Spring Is the Best Time to Repot Your Houseplants—Here's How
If you're like many people, you may have accumulated a few new houseplants since the start of the pandemic two years ago. Tricks like lining your pots with coffee filters and maintaining a humid environment can help flora thrive in the short term, but keeping it alive for the long haul is a bigger investment. Any plants you've had for more than a year likely need to be repotted, and early spring is the best time to give them an upgrade.
According to The Province, if you can see roots poking past the pot's drainage holes, your plant may need to be transferred to a different container. Most plants should be repotted every 12 to 18 months; some older, slow-growing varieties can flourish for years in the same vessel.
A cramped living space does more than hinder a plant's growth potential. Stunted roots have trouble absorbing water and nutrients, which results in a stressed, unhealthy specimen above the soil. But this doesn't necessarily mean you should repot at the first sign of growing pains; repotting is most effective when done in the first weeks of spring. Moving plants during the winter when they're growing at a slower pace may shock their system, while waiting until spring takes advantage of the natural growth surge they experience this time of year.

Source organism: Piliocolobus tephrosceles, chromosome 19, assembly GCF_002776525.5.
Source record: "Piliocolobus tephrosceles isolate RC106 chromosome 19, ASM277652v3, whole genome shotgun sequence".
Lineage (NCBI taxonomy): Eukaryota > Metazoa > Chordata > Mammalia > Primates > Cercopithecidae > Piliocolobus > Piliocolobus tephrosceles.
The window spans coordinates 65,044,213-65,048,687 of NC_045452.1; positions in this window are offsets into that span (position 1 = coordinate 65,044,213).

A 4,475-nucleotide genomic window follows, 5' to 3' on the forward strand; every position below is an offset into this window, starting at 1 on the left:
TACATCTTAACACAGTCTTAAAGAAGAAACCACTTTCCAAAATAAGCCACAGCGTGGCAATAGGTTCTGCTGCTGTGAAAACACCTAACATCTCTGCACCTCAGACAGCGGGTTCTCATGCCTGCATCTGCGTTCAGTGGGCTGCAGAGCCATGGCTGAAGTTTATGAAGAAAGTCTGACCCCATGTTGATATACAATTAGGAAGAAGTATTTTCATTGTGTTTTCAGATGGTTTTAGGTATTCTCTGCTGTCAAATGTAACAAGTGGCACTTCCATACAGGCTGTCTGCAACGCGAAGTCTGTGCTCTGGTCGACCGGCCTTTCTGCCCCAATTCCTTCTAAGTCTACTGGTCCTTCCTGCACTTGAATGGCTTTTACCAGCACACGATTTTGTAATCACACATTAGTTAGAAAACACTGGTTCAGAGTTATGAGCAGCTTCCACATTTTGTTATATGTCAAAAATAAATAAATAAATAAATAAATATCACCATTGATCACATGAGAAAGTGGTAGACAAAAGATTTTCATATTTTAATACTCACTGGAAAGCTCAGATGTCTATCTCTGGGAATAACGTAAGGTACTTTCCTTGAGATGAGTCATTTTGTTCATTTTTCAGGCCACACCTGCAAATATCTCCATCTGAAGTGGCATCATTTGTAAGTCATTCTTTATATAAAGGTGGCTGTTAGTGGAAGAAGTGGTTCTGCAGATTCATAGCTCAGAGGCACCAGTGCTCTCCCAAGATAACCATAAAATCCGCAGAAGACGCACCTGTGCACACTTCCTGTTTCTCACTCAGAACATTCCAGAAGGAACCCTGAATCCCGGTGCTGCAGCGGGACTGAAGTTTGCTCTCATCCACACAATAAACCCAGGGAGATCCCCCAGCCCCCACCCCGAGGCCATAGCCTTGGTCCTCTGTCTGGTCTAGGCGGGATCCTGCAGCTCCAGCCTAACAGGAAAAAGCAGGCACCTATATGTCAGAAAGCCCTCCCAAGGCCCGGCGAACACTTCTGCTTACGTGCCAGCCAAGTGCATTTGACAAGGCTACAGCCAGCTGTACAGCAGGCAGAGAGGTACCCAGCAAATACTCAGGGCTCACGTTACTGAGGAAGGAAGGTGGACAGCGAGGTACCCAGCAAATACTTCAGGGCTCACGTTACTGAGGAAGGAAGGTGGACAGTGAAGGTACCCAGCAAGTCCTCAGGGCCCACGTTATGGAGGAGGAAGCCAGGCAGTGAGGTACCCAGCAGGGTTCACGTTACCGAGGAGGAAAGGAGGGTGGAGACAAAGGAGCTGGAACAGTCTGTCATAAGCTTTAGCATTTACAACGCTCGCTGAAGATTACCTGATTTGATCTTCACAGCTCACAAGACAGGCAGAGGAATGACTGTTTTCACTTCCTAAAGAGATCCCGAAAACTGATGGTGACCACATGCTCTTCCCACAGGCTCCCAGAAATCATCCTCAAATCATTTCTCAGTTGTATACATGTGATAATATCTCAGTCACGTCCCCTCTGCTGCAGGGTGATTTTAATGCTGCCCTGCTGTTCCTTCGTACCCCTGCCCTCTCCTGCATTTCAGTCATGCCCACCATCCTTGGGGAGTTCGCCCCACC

When you're ready to repot your plant, look for containers that are only slightly bigger than their current home. Swimming in an oversized environment can be just as harmful to roots as being crowded into a small one. After gently freeing your plant, move it to the potting mix in the new vessel, adding more soil as needed to bury it at roughly the same depth it was at before. Be careful not to pack the soil too tightly and smother your plant.
Even if your plants look healthy as they currently are, spring is a good opportunity to refresh their space. All plants can benefit from getting a fresh layer of soil at the top of their pot this time of year. Here are more tips for caring for your houseplants year-round.
[h/t The Province]